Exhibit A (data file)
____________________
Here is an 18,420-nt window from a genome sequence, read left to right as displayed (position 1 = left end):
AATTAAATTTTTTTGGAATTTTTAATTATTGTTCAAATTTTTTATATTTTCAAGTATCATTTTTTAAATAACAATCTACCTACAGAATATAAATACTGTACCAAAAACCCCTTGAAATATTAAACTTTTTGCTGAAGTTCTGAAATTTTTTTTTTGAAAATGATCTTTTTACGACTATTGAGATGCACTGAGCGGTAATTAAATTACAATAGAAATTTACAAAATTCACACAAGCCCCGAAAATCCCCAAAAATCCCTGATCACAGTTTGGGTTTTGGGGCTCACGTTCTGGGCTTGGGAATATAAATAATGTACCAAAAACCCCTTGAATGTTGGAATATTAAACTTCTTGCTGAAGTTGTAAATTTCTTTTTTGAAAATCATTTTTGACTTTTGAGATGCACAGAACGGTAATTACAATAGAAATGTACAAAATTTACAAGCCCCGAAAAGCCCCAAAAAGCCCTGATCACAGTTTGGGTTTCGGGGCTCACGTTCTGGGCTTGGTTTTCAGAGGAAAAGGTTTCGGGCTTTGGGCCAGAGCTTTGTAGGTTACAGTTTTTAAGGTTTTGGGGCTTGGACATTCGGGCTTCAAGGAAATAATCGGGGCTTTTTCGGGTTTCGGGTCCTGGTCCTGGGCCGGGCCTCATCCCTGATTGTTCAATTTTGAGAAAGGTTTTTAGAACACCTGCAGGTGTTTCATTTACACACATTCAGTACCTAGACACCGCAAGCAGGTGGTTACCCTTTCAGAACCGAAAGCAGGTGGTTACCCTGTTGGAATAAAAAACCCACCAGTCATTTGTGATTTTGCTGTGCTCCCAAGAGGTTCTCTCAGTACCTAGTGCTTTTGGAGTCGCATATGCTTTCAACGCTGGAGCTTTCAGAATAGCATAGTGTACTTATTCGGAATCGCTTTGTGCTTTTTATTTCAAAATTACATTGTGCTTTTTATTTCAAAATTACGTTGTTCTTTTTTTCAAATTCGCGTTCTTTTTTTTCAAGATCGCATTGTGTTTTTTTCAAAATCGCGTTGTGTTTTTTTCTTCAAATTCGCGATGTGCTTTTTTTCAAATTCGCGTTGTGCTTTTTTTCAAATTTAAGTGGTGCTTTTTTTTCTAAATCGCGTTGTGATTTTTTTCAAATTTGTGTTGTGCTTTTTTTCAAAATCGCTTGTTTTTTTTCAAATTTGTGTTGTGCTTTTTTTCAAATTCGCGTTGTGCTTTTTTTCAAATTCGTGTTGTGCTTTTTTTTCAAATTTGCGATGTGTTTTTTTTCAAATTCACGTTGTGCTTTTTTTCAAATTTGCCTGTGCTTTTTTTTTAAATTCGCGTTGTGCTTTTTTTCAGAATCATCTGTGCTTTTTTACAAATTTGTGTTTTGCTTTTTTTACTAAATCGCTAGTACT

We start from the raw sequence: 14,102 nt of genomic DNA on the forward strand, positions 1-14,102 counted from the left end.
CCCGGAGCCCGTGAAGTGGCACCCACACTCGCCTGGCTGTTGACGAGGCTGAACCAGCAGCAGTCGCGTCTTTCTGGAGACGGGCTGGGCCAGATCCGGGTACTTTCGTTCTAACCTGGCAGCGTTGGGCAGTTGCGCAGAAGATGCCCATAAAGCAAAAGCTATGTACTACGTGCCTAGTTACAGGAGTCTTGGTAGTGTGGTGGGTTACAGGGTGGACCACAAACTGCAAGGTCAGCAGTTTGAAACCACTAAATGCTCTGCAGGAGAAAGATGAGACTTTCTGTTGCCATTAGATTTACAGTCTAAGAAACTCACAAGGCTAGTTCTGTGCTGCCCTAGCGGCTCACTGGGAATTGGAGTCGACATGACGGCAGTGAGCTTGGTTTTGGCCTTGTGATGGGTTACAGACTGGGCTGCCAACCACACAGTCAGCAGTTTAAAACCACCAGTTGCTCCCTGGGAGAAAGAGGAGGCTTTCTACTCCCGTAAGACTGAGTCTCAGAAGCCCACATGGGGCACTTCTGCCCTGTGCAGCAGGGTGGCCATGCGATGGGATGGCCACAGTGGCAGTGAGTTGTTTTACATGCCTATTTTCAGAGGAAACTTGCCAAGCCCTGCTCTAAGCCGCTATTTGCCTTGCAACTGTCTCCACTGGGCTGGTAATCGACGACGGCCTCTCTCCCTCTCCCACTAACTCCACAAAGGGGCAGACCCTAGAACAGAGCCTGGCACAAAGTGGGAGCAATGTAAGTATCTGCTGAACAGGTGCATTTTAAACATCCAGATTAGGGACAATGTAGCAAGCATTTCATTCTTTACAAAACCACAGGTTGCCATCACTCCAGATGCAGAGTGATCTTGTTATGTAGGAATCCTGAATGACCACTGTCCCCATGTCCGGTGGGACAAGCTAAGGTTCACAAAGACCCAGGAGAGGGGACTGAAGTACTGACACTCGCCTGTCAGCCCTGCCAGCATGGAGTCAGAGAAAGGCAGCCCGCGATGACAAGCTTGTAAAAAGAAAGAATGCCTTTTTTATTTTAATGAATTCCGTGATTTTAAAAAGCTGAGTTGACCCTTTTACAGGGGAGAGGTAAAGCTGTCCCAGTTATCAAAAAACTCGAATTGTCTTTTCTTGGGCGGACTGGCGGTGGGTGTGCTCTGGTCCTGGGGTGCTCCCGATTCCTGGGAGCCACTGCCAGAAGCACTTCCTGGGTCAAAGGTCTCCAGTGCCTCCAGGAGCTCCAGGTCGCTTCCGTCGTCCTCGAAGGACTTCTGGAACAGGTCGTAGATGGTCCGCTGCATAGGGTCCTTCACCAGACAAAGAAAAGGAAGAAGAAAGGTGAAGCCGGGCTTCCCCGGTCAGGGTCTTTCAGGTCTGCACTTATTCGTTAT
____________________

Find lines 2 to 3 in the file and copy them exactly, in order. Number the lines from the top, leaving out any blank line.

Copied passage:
AATTAAATTTTTTTGGAATTTTTAATTATTGTTCAAATTTTTTATATTTTCAAGTATCATTTTTTAAATAACAATCTACCTACAGAATATAAATACTGTACCAAAAACCCCTTGAAATATTAAACTTTTTGCTGAAGTTCTGAAATTTTTTTTTTGAAAATGATCTTTTTACGACTATTGAGATGCACTGAGCGGTAATTAAATTACAATAGAAATTTACAAAATTCACACAAGCCCCGAAAATCCCCAAAAATCCCTGATCACAGTTTGGGTTTTGGGGCTCACGTTCTGGGCTTGGGAATATAAATAATGTACCAAAAACCCCTTGAATGTTGGAATATTAAACTTCTTGCTGAAGTTGTAAATTTCTTTTTTGAAAATCATTTTTGACTTTTGAGATGCACAGAACGGTAATTACAATAGAAATGTACAAAATTTACAAGCCCCGAAAAGCCCCAAAAAGCCCTGATCACAGTTTGGGTTTCGGGGCTCACGTTCTGGGCTTGGTTTTCAGAGGAAAAGGTTTCGGGCTTTGGGCCAGAGCTTTGTAGGTTACAGTTTTTAAGGTTTTGGGGCTTGGACATTCGGGCTTCAAGGAAATAATCGGGGCTTTTTCGGGTTTCGGGTCCTGGTCCTGGGCCGGGCCTCATCCCTGATTGTTCAATTTTGAGAAAGGTTTTTAGAACACCTGCAGGTGTTTCATTTACACACATTCAGTACCTAGACACCGCAAGCAGGTGGTTACCCTTTCAGAACCGAAAGCAGGTGGTTACCCTGTTGGAATAAAAAACCCACCAGTCATTTGTGATTTTGCTGTGCTCCCAAGAGGTTCTCTCAGTACCTAGTGCTTTTGGAGTCGCATATGCTTTCAACGCTGGAGCTTTCAGAATAGCATAGTGTACTTATTCGGAATCGCTTTGTGCTTTTTATTTCAAAATTACATTGTGCTTTTTATTTCAAAATTACGTTGTTCTTTTTTTCAAATTCGCGTTCTTTTTTTTCAAGATCGCATTGTGTTTTTTTCAAAATCGCGTTGTGTTTTTTTCTTCAAATTCGCGATGTGCTTTTTTTCAAATTCGCGTTGTGCTTTTTTTCAAATTTAAGTGGTGCTTTTTTTTCTAAATCGCGTTGTGATTTTTTTCAAATTTGTGTTGTGCTTTTTTTCAAAATCGCTTGTTTTTTTTCAAATTTGTGTTGTGCTTTTTTTCAAATTCGCGTTGTGCTTTTTTTCAAATTCGTGTTGTGCTTTTTTTTCAAATTTGCGATGTGTTTTTTTTCAAATTCACGTTGTGCTTTTTTTCAAATTTGCCTGTGCTTTTTTTTTAAATTCGCGTTGTGCTTTTTTTCAGAATCATCTGTGCTTTTTTACAAATTTGTGTTTTGCTTTTTTTACTAAATCGCTAGTACT

We start from the raw sequence: 14,102 nt of genomic DNA on the forward strand, positions 1-14,102 counted from the left end.